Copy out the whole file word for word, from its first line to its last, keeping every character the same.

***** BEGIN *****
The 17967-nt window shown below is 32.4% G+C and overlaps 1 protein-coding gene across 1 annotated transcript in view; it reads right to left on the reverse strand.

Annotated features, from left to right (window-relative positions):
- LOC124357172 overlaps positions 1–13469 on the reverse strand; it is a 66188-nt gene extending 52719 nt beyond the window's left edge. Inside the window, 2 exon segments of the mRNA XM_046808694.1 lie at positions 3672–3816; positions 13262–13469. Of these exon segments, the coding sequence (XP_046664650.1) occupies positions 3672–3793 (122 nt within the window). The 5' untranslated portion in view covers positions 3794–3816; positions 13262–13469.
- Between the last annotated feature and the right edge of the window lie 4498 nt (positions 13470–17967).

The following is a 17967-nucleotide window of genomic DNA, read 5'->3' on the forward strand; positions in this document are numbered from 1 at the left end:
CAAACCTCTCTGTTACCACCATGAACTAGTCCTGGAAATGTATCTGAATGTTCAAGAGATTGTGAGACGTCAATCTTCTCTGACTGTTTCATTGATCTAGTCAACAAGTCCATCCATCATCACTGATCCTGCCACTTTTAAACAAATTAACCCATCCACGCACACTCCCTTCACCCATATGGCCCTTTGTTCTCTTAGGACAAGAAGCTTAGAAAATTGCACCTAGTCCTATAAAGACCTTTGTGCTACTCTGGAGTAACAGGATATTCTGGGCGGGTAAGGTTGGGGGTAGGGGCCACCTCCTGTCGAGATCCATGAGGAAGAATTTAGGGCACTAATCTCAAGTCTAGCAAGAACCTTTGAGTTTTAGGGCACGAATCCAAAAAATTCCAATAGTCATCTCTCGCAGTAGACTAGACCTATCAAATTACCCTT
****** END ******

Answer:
The 17967-nt window shown below is 32.4% G+C and overlaps 1 protein-coding gene across 1 annotated transcript in view; it reads right to left on the reverse strand.

Annotated features, from left to right (window-relative positions):
- LOC124357172 overlaps positions 1–13469 on the reverse strand; it is a 66188-nt gene extending 52719 nt beyond the window's left edge. Inside the window, 2 exon segments of the mRNA XM_046808694.1 lie at positions 3672–3816; positions 13262–13469. Of these exon segments, the coding sequence (XP_046664650.1) occupies positions 3672–3793 (122 nt within the window). The 5' untranslated portion in view covers positions 3794–3816; positions 13262–13469.
- Between the last annotated feature and the right edge of the window lie 4498 nt (positions 13470–17967).

The following is a 17967-nucleotide window of genomic DNA, read 5'->3' on the forward strand; positions in this document are numbered from 1 at the left end:
CAAACCTCTCTGTTACCACCATGAACTAGTCCTGGAAATGTATCTGAATGTTCAAGAGATTGTGAGACGTCAATCTTCTCTGACTGTTTCATTGATCTAGTCAACAAGTCCATCCATCATCACTGATCCTGCCACTTTTAAACAAATTAACCCATCCACGCACACTCCCTTCACCCATATGGCCCTTTGTTCTCTTAGGACAAGAAGCTTAGAAAATTGCACCTAGTCCTATAAAGACCTTTGTGCTACTCTGGAGTAACAGGATATTCTGGGCGGGTAAGGTTGGGGGTAGGGGCCACCTCCTGTCGAGATCCATGAGGAAGAATTTAGGGCACTAATCTCAAGTCTAGCAAGAACCTTTGAGTTTTAGGGCACGAATCCAAAAAATTCCAATAGTCATCTCTCGCAGTAGACTAGACCTATCAAATTACCCTT